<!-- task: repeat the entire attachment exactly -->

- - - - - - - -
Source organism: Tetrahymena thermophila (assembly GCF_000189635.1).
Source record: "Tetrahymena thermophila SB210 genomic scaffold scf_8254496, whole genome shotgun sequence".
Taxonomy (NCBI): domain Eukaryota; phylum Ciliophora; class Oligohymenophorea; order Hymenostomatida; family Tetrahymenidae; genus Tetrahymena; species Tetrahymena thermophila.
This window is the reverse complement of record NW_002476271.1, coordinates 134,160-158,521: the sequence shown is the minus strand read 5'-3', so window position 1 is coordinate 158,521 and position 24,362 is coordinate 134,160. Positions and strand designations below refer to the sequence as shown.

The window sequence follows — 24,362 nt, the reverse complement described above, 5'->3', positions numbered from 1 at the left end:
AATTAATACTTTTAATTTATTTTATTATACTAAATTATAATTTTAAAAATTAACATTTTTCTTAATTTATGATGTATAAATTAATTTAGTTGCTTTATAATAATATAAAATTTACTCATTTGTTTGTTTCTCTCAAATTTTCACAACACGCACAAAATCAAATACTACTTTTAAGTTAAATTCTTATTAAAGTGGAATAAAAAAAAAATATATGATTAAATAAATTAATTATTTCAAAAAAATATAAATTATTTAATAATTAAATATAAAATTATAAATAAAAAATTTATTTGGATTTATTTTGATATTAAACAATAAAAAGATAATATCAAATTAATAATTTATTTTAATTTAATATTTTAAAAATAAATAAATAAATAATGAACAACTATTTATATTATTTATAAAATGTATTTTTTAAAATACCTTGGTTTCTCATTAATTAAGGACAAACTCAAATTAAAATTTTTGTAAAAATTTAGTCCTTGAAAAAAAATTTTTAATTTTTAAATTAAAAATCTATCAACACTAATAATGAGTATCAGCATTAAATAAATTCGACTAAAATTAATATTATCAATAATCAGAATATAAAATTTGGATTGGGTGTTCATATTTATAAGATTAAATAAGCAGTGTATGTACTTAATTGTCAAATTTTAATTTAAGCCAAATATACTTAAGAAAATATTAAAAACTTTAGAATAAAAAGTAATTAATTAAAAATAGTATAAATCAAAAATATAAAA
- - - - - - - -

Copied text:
Source organism: Tetrahymena thermophila (assembly GCF_000189635.1).
Source record: "Tetrahymena thermophila SB210 genomic scaffold scf_8254496, whole genome shotgun sequence".
Taxonomy (NCBI): domain Eukaryota; phylum Ciliophora; class Oligohymenophorea; order Hymenostomatida; family Tetrahymenidae; genus Tetrahymena; species Tetrahymena thermophila.
This window is the reverse complement of record NW_002476271.1, coordinates 134,160-158,521: the sequence shown is the minus strand read 5'-3', so window position 1 is coordinate 158,521 and position 24,362 is coordinate 134,160. Positions and strand designations below refer to the sequence as shown.

The window sequence follows — 24,362 nt, the reverse complement described above, 5'->3', positions numbered from 1 at the left end:
AATTAATACTTTTAATTTATTTTATTATACTAAATTATAATTTTAAAAATTAACATTTTTCTTAATTTATGATGTATAAATTAATTTAGTTGCTTTATAATAATATAAAATTTACTCATTTGTTTGTTTCTCTCAAATTTTCACAACACGCACAAAATCAAATACTACTTTTAAGTTAAATTCTTATTAAAGTGGAATAAAAAAAAAATATATGATTAAATAAATTAATTATTTCAAAAAAATATAAATTATTTAATAATTAAATATAAAATTATAAATAAAAAATTTATTTGGATTTATTTTGATATTAAACAATAAAAAGATAATATCAAATTAATAATTTATTTTAATTTAATATTTTAAAAATAAATAAATAAATAATGAACAACTATTTATATTATTTATAAAATGTATTTTTTAAAATACCTTGGTTTCTCATTAATTAAGGACAAACTCAAATTAAAATTTTTGTAAAAATTTAGTCCTTGAAAAAAAATTTTTAATTTTTAAATTAAAAATCTATCAACACTAATAATGAGTATCAGCATTAAATAAATTCGACTAAAATTAATATTATCAATAATCAGAATATAAAATTTGGATTGGGTGTTCATATTTATAAGATTAAATAAGCAGTGTATGTACTTAATTGTCAAATTTTAATTTAAGCCAAATATACTTAAGAAAATATTAAAAACTTTAGAATAAAAAGTAATTAATTAAAAATAGTATAAATCAAAAATATAAAA